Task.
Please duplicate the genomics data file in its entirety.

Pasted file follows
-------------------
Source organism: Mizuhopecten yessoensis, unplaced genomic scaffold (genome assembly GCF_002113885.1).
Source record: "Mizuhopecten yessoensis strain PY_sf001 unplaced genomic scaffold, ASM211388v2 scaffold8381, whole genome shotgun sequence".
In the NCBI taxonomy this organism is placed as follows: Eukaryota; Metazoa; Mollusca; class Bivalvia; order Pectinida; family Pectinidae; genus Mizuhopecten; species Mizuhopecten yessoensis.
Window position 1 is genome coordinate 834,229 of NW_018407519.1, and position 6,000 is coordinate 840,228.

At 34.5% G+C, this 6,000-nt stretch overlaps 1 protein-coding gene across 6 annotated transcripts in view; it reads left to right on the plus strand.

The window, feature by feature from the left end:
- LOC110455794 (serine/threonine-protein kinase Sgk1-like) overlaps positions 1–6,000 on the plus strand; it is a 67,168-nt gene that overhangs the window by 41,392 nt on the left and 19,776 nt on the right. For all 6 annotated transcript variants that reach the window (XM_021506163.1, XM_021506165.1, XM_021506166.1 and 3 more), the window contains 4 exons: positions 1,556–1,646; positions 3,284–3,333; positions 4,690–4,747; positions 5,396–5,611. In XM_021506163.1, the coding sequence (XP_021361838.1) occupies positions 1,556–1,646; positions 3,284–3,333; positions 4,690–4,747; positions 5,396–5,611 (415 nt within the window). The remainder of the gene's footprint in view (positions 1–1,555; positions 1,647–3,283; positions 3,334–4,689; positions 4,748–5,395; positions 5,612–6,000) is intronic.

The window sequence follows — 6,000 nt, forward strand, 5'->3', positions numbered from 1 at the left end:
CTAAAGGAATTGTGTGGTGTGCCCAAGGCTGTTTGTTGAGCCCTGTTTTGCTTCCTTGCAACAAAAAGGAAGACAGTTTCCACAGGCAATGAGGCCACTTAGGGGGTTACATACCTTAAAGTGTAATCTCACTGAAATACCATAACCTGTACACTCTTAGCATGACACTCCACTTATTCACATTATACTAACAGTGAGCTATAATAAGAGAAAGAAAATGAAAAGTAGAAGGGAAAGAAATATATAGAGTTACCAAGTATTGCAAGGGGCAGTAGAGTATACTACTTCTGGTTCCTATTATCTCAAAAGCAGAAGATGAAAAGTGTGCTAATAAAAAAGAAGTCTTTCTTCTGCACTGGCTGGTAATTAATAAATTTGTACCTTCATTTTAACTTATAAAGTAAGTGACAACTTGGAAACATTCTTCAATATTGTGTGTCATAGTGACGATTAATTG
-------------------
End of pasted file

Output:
Source organism: Mizuhopecten yessoensis, unplaced genomic scaffold (genome assembly GCF_002113885.1).
Source record: "Mizuhopecten yessoensis strain PY_sf001 unplaced genomic scaffold, ASM211388v2 scaffold8381, whole genome shotgun sequence".
In the NCBI taxonomy this organism is placed as follows: Eukaryota; Metazoa; Mollusca; class Bivalvia; order Pectinida; family Pectinidae; genus Mizuhopecten; species Mizuhopecten yessoensis.
Window position 1 is genome coordinate 834,229 of NW_018407519.1, and position 6,000 is coordinate 840,228.

At 34.5% G+C, this 6,000-nt stretch overlaps 1 protein-coding gene across 6 annotated transcripts in view; it reads left to right on the plus strand.

The window, feature by feature from the left end:
- LOC110455794 (serine/threonine-protein kinase Sgk1-like) overlaps positions 1–6,000 on the plus strand; it is a 67,168-nt gene that overhangs the window by 41,392 nt on the left and 19,776 nt on the right. For all 6 annotated transcript variants that reach the window (XM_021506163.1, XM_021506165.1, XM_021506166.1 and 3 more), the window contains 4 exons: positions 1,556–1,646; positions 3,284–3,333; positions 4,690–4,747; positions 5,396–5,611. In XM_021506163.1, the coding sequence (XP_021361838.1) occupies positions 1,556–1,646; positions 3,284–3,333; positions 4,690–4,747; positions 5,396–5,611 (415 nt within the window). The remainder of the gene's footprint in view (positions 1–1,555; positions 1,647–3,283; positions 3,334–4,689; positions 4,748–5,395; positions 5,612–6,000) is intronic.

The window sequence follows — 6,000 nt, forward strand, 5'->3', positions numbered from 1 at the left end:
CTAAAGGAATTGTGTGGTGTGCCCAAGGCTGTTTGTTGAGCCCTGTTTTGCTTCCTTGCAACAAAAAGGAAGACAGTTTCCACAGGCAATGAGGCCACTTAGGGGGTTACATACCTTAAAGTGTAATCTCACTGAAATACCATAACCTGTACACTCTTAGCATGACACTCCACTTATTCACATTATACTAACAGTGAGCTATAATAAGAGAAAGAAAATGAAAAGTAGAAGGGAAAGAAATATATAGAGTTACCAAGTATTGCAAGGGGCAGTAGAGTATACTACTTCTGGTTCCTATTATCTCAAAAGCAGAAGATGAAAAGTGTGCTAATAAAAAAGAAGTCTTTCTTCTGCACTGGCTGGTAATTAATAAATTTGTACCTTCATTTTAACTTATAAAGTAAGTGACAACTTGGAAACATTCTTCAATATTGTGTGTCATAGTGACGATTAATTG